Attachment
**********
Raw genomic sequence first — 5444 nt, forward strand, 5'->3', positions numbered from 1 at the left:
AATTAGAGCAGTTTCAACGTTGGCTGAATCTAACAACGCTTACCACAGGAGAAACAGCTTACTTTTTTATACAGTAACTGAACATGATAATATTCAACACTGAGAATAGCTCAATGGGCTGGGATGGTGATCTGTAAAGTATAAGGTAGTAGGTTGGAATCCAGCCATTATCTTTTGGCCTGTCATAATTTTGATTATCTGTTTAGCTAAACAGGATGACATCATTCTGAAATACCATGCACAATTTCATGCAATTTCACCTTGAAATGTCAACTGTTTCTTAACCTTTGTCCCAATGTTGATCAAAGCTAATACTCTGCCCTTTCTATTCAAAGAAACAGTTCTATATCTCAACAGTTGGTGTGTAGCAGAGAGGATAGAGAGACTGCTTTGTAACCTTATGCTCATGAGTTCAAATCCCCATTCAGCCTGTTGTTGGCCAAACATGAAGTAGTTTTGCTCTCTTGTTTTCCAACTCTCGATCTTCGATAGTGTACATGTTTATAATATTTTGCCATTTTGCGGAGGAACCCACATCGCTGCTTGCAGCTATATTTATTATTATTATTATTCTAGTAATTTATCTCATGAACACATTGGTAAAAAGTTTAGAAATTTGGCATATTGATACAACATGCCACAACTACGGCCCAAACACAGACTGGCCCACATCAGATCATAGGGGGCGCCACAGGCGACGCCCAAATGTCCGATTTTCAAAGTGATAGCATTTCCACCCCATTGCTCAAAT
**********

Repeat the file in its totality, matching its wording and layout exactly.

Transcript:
Raw genomic sequence first — 5444 nt, forward strand, 5'->3', positions numbered from 1 at the left:
AATTAGAGCAGTTTCAACGTTGGCTGAATCTAACAACGCTTACCACAGGAGAAACAGCTTACTTTTTTATACAGTAACTGAACATGATAATATTCAACACTGAGAATAGCTCAATGGGCTGGGATGGTGATCTGTAAAGTATAAGGTAGTAGGTTGGAATCCAGCCATTATCTTTTGGCCTGTCATAATTTTGATTATCTGTTTAGCTAAACAGGATGACATCATTCTGAAATACCATGCACAATTTCATGCAATTTCACCTTGAAATGTCAACTGTTTCTTAACCTTTGTCCCAATGTTGATCAAAGCTAATACTCTGCCCTTTCTATTCAAAGAAACAGTTCTATATCTCAACAGTTGGTGTGTAGCAGAGAGGATAGAGAGACTGCTTTGTAACCTTATGCTCATGAGTTCAAATCCCCATTCAGCCTGTTGTTGGCCAAACATGAAGTAGTTTTGCTCTCTTGTTTTCCAACTCTCGATCTTCGATAGTGTACATGTTTATAATATTTTGCCATTTTGCGGAGGAACCCACATCGCTGCTTGCAGCTATATTTATTATTATTATTATTCTAGTAATTTATCTCATGAACACATTGGTAAAAAGTTTAGAAATTTGGCATATTGATACAACATGCCACAACTACGGCCCAAACACAGACTGGCCCACATCAGATCATAGGGGGCGCCACAGGCGACGCCCAAATGTCCGATTTTCAAAGTGATAGCATTTCCACCCCATTGCTCAAAT